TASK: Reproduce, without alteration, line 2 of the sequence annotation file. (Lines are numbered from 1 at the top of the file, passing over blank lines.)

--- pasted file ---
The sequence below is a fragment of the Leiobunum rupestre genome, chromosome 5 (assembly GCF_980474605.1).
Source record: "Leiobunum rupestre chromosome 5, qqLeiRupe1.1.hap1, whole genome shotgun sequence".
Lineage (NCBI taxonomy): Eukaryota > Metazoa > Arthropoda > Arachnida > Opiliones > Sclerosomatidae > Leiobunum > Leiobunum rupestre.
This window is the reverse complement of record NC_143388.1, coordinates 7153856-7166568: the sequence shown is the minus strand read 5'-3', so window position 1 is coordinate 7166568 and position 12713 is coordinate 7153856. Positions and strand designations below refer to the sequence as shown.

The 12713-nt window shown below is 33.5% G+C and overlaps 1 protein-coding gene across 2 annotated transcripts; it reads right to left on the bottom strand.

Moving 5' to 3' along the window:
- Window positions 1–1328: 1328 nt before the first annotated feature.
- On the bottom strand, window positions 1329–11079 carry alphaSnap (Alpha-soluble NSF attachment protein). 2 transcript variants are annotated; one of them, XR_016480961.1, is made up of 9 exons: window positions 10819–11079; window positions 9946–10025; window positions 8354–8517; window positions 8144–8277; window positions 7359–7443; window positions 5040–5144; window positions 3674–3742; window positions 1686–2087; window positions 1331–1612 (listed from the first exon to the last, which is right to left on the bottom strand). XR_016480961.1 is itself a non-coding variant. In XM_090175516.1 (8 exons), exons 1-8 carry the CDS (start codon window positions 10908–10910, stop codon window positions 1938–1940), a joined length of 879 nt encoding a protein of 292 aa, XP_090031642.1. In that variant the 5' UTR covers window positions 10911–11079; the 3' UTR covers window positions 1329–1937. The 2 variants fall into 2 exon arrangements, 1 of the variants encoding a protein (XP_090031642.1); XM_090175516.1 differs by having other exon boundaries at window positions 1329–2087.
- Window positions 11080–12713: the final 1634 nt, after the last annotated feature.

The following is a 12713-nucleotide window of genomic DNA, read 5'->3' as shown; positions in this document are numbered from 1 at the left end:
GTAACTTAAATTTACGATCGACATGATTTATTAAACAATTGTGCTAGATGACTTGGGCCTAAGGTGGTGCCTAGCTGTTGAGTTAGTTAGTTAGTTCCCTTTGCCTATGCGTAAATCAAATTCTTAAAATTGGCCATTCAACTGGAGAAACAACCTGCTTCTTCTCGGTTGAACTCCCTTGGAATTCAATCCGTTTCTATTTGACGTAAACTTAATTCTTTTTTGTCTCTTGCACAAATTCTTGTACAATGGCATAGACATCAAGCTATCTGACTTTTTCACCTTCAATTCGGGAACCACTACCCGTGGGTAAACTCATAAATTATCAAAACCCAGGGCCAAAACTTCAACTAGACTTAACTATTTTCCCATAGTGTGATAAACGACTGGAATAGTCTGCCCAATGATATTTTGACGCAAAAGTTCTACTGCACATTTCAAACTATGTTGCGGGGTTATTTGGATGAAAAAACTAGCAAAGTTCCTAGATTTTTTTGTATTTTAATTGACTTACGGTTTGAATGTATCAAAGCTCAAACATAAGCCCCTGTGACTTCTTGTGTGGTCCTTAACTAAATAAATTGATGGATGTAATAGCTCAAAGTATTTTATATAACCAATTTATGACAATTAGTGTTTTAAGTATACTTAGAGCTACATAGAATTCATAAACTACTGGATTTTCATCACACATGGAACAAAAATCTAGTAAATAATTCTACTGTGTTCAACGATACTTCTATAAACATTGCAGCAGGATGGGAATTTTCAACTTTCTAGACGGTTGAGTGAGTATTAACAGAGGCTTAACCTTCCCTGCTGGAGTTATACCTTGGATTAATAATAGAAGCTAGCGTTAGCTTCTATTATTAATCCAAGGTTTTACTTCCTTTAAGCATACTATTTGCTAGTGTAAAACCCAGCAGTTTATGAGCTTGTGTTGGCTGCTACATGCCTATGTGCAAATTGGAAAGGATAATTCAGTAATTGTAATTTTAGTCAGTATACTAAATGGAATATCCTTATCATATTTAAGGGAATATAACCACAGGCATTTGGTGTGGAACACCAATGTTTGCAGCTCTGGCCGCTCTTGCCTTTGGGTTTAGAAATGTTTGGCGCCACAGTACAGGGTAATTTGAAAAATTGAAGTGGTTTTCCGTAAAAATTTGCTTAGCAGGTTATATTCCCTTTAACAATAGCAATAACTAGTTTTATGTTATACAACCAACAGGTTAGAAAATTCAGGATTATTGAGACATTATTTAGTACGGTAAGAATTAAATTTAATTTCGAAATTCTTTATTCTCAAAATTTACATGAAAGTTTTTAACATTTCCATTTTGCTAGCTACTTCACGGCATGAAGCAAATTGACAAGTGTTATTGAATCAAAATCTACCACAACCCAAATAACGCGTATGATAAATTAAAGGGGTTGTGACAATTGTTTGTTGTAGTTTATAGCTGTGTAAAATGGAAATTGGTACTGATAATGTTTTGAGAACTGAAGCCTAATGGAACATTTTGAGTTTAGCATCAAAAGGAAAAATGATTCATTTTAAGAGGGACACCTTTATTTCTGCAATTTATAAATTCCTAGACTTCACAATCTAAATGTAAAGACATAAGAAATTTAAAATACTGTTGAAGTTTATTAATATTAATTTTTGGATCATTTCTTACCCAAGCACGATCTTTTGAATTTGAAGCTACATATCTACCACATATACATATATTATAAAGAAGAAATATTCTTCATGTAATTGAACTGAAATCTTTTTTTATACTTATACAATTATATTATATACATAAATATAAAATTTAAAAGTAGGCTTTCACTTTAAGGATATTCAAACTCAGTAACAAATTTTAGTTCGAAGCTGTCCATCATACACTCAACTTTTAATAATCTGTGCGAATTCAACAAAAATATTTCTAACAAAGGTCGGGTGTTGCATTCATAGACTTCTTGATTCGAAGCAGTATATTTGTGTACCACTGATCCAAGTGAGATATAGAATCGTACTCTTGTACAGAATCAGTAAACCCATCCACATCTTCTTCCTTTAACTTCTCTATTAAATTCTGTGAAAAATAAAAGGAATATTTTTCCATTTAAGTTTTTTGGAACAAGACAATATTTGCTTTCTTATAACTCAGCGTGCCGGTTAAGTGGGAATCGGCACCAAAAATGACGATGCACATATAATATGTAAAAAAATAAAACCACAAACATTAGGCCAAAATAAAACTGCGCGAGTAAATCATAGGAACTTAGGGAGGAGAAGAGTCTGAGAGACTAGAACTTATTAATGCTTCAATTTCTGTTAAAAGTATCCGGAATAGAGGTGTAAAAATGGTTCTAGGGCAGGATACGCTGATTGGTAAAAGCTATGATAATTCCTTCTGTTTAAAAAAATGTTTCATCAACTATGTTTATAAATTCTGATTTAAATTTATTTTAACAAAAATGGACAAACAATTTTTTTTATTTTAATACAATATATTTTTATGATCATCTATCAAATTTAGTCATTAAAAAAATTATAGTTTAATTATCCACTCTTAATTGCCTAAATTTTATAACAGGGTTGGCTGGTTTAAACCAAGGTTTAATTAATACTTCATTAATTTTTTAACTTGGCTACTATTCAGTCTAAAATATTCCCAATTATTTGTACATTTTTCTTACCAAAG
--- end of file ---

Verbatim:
Source record: "Leiobunum rupestre chromosome 5, qqLeiRupe1.1.hap1, whole genome shotgun sequence".